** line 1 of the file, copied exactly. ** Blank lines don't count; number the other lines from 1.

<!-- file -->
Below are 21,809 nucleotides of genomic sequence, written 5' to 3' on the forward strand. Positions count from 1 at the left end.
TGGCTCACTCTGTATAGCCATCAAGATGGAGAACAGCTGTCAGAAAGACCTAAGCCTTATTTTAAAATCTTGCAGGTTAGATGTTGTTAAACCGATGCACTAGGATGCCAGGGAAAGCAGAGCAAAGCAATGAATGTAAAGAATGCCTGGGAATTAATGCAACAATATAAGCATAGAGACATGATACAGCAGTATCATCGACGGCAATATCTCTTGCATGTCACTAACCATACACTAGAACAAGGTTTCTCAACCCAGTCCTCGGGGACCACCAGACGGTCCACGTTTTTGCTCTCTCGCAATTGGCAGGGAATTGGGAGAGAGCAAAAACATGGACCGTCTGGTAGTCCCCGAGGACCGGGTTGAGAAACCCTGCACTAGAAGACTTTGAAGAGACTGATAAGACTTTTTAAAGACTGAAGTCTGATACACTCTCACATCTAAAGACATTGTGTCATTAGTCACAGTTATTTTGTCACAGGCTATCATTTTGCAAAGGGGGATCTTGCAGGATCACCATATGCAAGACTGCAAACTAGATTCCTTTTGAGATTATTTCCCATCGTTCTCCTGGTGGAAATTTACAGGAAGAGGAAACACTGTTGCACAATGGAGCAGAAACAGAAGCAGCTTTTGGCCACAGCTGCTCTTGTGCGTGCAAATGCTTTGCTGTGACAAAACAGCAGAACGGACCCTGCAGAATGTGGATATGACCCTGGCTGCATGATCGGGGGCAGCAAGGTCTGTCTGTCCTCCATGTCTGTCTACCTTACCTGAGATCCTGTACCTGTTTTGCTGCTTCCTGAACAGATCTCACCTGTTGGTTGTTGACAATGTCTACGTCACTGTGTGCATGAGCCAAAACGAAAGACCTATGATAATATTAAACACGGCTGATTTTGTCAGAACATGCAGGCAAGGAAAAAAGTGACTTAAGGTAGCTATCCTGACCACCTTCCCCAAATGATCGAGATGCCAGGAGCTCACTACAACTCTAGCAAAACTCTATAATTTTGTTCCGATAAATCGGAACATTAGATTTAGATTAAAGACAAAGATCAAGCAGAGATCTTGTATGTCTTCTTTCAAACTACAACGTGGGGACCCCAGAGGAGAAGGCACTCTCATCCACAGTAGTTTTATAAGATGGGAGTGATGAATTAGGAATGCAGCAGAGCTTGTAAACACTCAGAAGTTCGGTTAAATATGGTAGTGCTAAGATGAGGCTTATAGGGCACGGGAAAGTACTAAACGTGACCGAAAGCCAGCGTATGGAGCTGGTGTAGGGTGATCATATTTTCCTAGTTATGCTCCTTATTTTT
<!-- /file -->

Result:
Below are 21,809 nucleotides of genomic sequence, written 5' to 3' on the forward strand. Positions count from 1 at the left end.